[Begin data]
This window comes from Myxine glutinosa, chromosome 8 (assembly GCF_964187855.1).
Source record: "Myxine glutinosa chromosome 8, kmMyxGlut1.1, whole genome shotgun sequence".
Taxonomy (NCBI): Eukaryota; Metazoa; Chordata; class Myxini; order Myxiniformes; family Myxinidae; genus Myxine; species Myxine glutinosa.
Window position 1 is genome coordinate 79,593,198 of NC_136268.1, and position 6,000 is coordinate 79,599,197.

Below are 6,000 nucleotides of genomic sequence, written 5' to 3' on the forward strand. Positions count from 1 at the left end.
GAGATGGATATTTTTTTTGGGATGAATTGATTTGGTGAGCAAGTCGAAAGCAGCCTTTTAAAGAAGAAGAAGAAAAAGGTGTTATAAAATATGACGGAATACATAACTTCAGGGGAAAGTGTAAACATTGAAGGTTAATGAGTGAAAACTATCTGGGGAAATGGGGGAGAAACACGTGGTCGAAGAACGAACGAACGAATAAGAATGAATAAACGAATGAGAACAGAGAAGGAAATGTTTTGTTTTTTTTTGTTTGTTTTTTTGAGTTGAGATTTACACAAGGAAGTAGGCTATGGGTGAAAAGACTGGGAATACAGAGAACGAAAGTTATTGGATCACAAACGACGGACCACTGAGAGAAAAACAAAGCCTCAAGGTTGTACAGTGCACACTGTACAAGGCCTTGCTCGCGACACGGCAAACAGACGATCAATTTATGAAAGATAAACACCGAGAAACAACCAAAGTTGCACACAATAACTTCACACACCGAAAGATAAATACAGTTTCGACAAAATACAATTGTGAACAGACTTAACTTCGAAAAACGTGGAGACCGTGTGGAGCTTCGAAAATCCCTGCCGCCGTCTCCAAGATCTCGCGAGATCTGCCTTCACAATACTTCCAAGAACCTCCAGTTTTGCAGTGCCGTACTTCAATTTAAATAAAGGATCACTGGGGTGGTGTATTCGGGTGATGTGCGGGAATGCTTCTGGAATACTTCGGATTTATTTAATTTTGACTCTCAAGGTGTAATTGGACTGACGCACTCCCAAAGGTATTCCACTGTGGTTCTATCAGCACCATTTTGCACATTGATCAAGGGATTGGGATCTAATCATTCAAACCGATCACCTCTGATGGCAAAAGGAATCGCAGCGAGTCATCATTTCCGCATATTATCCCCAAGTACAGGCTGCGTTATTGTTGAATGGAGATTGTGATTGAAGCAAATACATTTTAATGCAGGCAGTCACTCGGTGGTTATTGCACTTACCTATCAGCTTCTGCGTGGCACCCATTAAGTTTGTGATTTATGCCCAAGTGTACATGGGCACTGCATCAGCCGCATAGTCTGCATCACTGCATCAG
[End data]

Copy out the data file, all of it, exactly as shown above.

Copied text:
This window comes from Myxine glutinosa, chromosome 8 (assembly GCF_964187855.1).
Source record: "Myxine glutinosa chromosome 8, kmMyxGlut1.1, whole genome shotgun sequence".
Taxonomy (NCBI): Eukaryota; Metazoa; Chordata; class Myxini; order Myxiniformes; family Myxinidae; genus Myxine; species Myxine glutinosa.
Window position 1 is genome coordinate 79,593,198 of NC_136268.1, and position 6,000 is coordinate 79,599,197.

Below are 6,000 nucleotides of genomic sequence, written 5' to 3' on the forward strand. Positions count from 1 at the left end.
GAGATGGATATTTTTTTTGGGATGAATTGATTTGGTGAGCAAGTCGAAAGCAGCCTTTTAAAGAAGAAGAAGAAAAAGGTGTTATAAAATATGACGGAATACATAACTTCAGGGGAAAGTGTAAACATTGAAGGTTAATGAGTGAAAACTATCTGGGGAAATGGGGGAGAAACACGTGGTCGAAGAACGAACGAACGAATAAGAATGAATAAACGAATGAGAACAGAGAAGGAAATGTTTTGTTTTTTTTTGTTTGTTTTTTTGAGTTGAGATTTACACAAGGAAGTAGGCTATGGGTGAAAAGACTGGGAATACAGAGAACGAAAGTTATTGGATCACAAACGACGGACCACTGAGAGAAAAACAAAGCCTCAAGGTTGTACAGTGCACACTGTACAAGGCCTTGCTCGCGACACGGCAAACAGACGATCAATTTATGAAAGATAAACACCGAGAAACAACCAAAGTTGCACACAATAACTTCACACACCGAAAGATAAATACAGTTTCGACAAAATACAATTGTGAACAGACTTAACTTCGAAAAACGTGGAGACCGTGTGGAGCTTCGAAAATCCCTGCCGCCGTCTCCAAGATCTCGCGAGATCTGCCTTCACAATACTTCCAAGAACCTCCAGTTTTGCAGTGCCGTACTTCAATTTAAATAAAGGATCACTGGGGTGGTGTATTCGGGTGATGTGCGGGAATGCTTCTGGAATACTTCGGATTTATTTAATTTTGACTCTCAAGGTGTAATTGGACTGACGCACTCCCAAAGGTATTCCACTGTGGTTCTATCAGCACCATTTTGCACATTGATCAAGGGATTGGGATCTAATCATTCAAACCGATCACCTCTGATGGCAAAAGGAATCGCAGCGAGTCATCATTTCCGCATATTATCCCCAAGTACAGGCTGCGTTATTGTTGAATGGAGATTGTGATTGAAGCAAATACATTTTAATGCAGGCAGTCACTCGGTGGTTATTGCACTTACCTATCAGCTTCTGCGTGGCACCCATTAAGTTTGTGATTTATGCCCAAGTGTACATGGGCACTGCATCAGCCGCATAGTCTGCATCACTGCATCAG